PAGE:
Ruddy Turnstones at Bradford Beach in Milwaukee Wisconsin September 13, 2014

With Bradford Beach being a hotspot the last couple of weeks I made a run in to check it out. 2 Ruddy Turnstones were present which is what I had hoped to see as they have been reported on and off there. Also present were 2 Baird’s Sandpipers, ~50 Sanderlings, ~10 Bonaparte’s Gulls, Solitary Sandpiper and more. The Ruddy Turnstones were feeding all the time I was there and they were moving at a very fast pace! There was one time I caught one preening. It was a pleasant day to be out birding on the lakefront and it was also nice to touch base with a few birding friends I have not seen for awhile. Images were taken September 13, 2014.


Ruddy Turnstone

Binomial name: Arenaria interpres

Category: Sandpipers, Phalaropes, and Allies

Size: 9.5” long, 21” wing span

Weight: 3.9 Oz.

Habitat: In the breeding season they can be found on rocky Arctic coasts and tundra. In migration and winters they are found on rocky shores, sand beaches and rocky mudflats. In migration they can also be found on plowed agricultural fields inland.

Diet: Ruddy Turnstones eat a variety of foods such as insects, insect larvae, worms, crustaceans, molluscs, and sometimes berries. They occasionally will eat small fish and bird eggs. Their method of catching their prey may include flipping over of stones, seaweed, and probing with its bill into the sand and mud. They also find food on the surface of rocks.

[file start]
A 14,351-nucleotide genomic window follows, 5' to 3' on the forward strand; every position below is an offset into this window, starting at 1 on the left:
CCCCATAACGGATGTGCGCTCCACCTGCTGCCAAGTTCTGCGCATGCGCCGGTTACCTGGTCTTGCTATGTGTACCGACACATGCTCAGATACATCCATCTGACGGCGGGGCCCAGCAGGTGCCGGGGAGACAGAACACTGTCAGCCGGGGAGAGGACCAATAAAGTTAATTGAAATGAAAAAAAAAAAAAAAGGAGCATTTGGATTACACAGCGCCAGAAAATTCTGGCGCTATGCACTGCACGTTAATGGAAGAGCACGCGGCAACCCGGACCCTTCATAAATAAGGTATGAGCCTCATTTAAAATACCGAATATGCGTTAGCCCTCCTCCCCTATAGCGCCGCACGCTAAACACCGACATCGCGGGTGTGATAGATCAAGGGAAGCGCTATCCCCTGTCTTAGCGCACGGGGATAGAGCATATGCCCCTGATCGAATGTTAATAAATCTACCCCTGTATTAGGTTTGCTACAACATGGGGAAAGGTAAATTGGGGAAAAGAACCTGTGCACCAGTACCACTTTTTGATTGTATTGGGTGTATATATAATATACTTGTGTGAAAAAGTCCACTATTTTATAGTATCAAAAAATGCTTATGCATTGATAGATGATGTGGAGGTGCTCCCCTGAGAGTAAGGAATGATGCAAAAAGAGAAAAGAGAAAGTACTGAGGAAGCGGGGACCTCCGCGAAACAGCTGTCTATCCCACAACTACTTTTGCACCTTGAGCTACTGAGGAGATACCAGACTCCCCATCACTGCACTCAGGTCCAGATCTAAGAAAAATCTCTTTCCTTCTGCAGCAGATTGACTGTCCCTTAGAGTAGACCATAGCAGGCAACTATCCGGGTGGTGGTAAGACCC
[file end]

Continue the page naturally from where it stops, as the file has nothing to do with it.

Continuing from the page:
Nesting: Nest is a shallow depression on the ground lined with some vegetation build by the female. It is sometimes located hidden within rocks or underneath shrubs.
























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Window to Wildlife features the photography of Jim Edlhuber. A lifelong native of Wisconsin, Jim has been photographing wildlife for 20 years. He considers himself an avid photographer and is always trying to capture nature and wildlife through his lens. He is in several photography clubs and has won numerous awards for his work. In recent years, Jim has focused mostly on birding photography and finds it to be the most challenging.

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